Fortunately, big myths and misunderstandings are rapidly resolved in our fast-moving field. However, the literature is occasionally contaminated with artefacts due to the inappropriate use of reagents or research methods.

What is it about your field of research that gets you most excited?

The possibility that better understanding of the fundamental cellular and molecular mechanisms (e.g. signalling pathways, receptors, transporters etc) will lead to the identification of new drug targets for the treatment of currently incurable neurological and psychiatric disorders.

Where does your funding come from and are there differences to how you secure funding now to how you suceeded in the past?

In recent years most of our funding comes from the BBSRC. It is increasingly more difficult to secure funding even with excellent research ideas and most scientists spend enormous amounts of time applying for funding - often without success. This can be very disheartening.

What advice would you give someone just starting their PhD?

The more you put into your PhD, the more you get out of it.

If you weren’t a scientist, what do you think you’d be doing?

Most likely I would be a paediatrician or follow my parents’ footsteps and work as an artist.

Outside the lab, what do you enjoy doing most?

Spending time with my family, swimming, bicycling, tennis and DIY.

Which scientists working today do you most admire, and why?

Professor Shigetada Nakanishi. As a medic, he realised that many diseases are poorly understood from a basic science perspective. His pioneering work revealed the molecular structure and function of several fundamentally important neurotransmitter receptors (including NMDA receptors and metabotropic glutamate receptors) and enabled a wide range of studies worldwide.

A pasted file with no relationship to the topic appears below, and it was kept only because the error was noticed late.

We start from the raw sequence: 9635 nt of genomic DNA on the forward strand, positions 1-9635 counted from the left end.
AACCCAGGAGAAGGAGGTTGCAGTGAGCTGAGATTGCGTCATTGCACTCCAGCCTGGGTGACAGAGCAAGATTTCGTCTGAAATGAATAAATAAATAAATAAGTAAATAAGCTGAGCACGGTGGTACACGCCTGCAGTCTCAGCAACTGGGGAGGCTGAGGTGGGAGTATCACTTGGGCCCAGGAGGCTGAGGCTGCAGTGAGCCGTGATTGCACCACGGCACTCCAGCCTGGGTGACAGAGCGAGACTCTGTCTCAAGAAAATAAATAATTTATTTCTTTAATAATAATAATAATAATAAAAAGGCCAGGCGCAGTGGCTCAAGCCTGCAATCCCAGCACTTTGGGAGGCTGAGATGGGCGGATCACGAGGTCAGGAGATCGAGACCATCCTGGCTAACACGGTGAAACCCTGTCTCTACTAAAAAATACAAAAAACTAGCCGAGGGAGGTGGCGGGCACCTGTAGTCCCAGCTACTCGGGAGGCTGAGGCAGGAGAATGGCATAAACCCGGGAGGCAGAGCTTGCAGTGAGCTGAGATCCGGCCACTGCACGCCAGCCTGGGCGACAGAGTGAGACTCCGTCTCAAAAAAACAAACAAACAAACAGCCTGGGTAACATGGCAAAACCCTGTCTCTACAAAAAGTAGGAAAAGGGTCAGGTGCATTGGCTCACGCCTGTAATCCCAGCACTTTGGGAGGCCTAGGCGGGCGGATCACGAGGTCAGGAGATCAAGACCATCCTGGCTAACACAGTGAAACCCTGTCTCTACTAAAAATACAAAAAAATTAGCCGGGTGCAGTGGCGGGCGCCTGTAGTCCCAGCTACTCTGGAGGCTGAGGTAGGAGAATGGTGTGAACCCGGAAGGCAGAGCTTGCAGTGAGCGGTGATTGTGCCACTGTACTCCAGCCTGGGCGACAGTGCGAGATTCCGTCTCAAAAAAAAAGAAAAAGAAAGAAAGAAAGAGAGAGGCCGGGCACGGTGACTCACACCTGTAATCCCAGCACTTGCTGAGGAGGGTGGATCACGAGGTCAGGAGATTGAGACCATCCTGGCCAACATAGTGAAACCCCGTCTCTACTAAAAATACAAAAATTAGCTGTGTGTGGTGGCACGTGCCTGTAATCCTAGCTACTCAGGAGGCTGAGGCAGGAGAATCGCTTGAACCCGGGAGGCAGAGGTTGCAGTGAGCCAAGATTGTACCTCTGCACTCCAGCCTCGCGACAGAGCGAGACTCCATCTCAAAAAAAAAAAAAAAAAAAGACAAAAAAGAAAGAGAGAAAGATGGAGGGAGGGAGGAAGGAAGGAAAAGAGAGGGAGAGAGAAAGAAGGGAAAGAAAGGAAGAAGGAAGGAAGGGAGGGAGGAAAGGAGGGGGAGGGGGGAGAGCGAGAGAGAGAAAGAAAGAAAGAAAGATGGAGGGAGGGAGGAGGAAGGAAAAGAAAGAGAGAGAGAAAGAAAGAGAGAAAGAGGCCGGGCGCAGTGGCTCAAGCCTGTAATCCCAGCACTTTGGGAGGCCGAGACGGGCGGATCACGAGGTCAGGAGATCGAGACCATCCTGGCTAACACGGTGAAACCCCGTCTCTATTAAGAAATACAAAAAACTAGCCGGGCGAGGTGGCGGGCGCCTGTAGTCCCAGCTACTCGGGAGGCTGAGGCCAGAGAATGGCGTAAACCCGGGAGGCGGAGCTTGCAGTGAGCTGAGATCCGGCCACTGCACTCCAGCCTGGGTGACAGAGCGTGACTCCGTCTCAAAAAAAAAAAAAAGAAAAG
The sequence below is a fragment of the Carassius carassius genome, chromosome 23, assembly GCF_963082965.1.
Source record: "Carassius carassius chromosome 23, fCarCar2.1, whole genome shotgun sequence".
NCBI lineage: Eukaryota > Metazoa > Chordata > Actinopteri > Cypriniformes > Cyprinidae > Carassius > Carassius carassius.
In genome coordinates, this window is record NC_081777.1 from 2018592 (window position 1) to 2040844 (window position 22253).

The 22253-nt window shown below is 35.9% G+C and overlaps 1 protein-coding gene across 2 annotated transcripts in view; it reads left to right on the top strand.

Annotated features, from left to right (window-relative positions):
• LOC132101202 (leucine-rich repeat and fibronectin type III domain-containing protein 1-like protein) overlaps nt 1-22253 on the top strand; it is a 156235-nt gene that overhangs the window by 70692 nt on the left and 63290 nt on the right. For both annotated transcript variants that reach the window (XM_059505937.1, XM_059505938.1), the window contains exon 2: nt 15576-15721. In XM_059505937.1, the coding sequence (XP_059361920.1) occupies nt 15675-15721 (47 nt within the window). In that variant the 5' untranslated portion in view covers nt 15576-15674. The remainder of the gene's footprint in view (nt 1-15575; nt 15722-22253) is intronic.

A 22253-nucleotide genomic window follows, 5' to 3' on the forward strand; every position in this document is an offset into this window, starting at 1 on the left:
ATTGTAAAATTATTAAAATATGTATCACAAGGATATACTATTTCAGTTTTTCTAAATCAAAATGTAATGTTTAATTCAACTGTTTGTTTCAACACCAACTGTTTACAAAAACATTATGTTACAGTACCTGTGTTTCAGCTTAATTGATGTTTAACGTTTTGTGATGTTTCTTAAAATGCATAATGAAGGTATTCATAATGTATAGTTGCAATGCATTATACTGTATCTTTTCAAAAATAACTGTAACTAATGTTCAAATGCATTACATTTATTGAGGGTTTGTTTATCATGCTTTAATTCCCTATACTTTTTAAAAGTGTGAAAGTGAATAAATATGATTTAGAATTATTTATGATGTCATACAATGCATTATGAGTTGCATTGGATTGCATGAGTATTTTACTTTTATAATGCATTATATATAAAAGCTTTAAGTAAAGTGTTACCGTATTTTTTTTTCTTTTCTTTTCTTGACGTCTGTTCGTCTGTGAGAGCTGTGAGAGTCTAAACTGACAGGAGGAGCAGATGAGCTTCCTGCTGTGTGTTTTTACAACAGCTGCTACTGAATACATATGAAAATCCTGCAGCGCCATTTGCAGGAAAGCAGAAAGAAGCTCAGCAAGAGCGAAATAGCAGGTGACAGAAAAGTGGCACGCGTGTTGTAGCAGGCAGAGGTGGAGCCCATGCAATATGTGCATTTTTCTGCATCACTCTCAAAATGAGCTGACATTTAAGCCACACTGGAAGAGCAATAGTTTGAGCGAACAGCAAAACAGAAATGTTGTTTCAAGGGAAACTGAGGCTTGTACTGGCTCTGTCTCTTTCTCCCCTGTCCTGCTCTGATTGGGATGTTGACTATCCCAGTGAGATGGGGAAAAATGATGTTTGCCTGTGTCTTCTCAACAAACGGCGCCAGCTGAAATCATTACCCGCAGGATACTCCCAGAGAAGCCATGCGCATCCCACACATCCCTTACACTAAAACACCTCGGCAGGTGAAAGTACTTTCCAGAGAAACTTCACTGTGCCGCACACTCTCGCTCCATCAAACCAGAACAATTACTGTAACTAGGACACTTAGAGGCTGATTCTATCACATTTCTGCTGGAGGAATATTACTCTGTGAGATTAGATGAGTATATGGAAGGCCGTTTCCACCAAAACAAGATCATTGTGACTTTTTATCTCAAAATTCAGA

What’s your favourite science joke or quote?

Quote: “Research is to see what everybody else has seen, and to think what nobody else has thought.” - Albert Szent-Györgyi

Joke: How did the mother know her son would become a neuroanatomist? He was always staining things.

What do you think is the greatest scientific discovery of all time?

Understand how organisms pass on their genes and how the workings of cells are governed by codes in DNA.

What do you bring to the Hello Bio Scientific Advisory Board, and why did you want to join?

I have studied glutamate and other neurotransmitter receptors using a wide range of techniques for many years and I use my extensive expertise to collaborate with Hello Bio.

Which Hello Bio products have you used in your research, and what are you using them for?

Our studies of glutamate receptor signalling fundamentally rely on the wide range of high quality ligands supplied by Hello Bio.

What does 2018 have in store for you and your research?

We are planning to publish a number of long overdue studies and write successful grant applications to fund our research activities. Also, we will carry on training future neuroscientists.


What a fascinating interview, Elek! Thanks so much for taking the time to talk to us. From those early accidental explosions in a school lab to identifying variants of a gene associated with cerebral palsy in preterm infants is some journey!

Find out more about Elek's research here:

View Elek's publications here:

Meet the rest of our Scientific Advisory Board